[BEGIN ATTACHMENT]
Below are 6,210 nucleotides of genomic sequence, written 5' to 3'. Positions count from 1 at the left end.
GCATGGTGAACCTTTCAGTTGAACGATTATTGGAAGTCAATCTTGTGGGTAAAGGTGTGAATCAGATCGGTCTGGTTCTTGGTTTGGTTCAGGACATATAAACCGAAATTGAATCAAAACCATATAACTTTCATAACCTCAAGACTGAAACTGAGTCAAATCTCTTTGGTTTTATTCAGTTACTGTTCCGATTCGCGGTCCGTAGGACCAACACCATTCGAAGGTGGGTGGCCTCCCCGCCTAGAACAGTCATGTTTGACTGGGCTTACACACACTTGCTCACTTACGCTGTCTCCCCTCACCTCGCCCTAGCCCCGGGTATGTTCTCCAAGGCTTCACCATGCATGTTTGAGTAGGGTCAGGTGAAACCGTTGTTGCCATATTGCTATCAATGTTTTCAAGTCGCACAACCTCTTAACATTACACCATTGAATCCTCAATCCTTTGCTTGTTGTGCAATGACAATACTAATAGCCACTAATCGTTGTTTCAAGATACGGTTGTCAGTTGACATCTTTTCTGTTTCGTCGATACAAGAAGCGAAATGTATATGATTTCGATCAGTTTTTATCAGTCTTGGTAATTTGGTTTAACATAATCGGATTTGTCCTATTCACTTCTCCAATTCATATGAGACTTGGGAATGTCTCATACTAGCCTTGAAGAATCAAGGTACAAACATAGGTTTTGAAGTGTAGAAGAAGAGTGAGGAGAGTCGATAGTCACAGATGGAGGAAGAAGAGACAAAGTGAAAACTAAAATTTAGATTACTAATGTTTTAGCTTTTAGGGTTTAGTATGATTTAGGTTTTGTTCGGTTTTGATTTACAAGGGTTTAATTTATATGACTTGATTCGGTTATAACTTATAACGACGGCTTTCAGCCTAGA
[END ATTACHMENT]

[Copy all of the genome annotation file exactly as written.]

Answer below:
Below are 6,210 nucleotides of genomic sequence, written 5' to 3'. Positions count from 1 at the left end.
GCATGGTGAACCTTTCAGTTGAACGATTATTGGAAGTCAATCTTGTGGGTAAAGGTGTGAATCAGATCGGTCTGGTTCTTGGTTTGGTTCAGGACATATAAACCGAAATTGAATCAAAACCATATAACTTTCATAACCTCAAGACTGAAACTGAGTCAAATCTCTTTGGTTTTATTCAGTTACTGTTCCGATTCGCGGTCCGTAGGACCAACACCATTCGAAGGTGGGTGGCCTCCCCGCCTAGAACAGTCATGTTTGACTGGGCTTACACACACTTGCTCACTTACGCTGTCTCCCCTCACCTCGCCCTAGCCCCGGGTATGTTCTCCAAGGCTTCACCATGCATGTTTGAGTAGGGTCAGGTGAAACCGTTGTTGCCATATTGCTATCAATGTTTTCAAGTCGCACAACCTCTTAACATTACACCATTGAATCCTCAATCCTTTGCTTGTTGTGCAATGACAATACTAATAGCCACTAATCGTTGTTTCAAGATACGGTTGTCAGTTGACATCTTTTCTGTTTCGTCGATACAAGAAGCGAAATGTATATGATTTCGATCAGTTTTTATCAGTCTTGGTAATTTGGTTTAACATAATCGGATTTGTCCTATTCACTTCTCCAATTCATATGAGACTTGGGAATGTCTCATACTAGCCTTGAAGAATCAAGGTACAAACATAGGTTTTGAAGTGTAGAAGAAGAGTGAGGAGAGTCGATAGTCACAGATGGAGGAAGAAGAGACAAAGTGAAAACTAAAATTTAGATTACTAATGTTTTAGCTTTTAGGGTTTAGTATGATTTAGGTTTTGTTCGGTTTTGATTTACAAGGGTTTAATTTATATGACTTGATTCGGTTATAACTTATAACGACGGCTTTCAGCCTAGA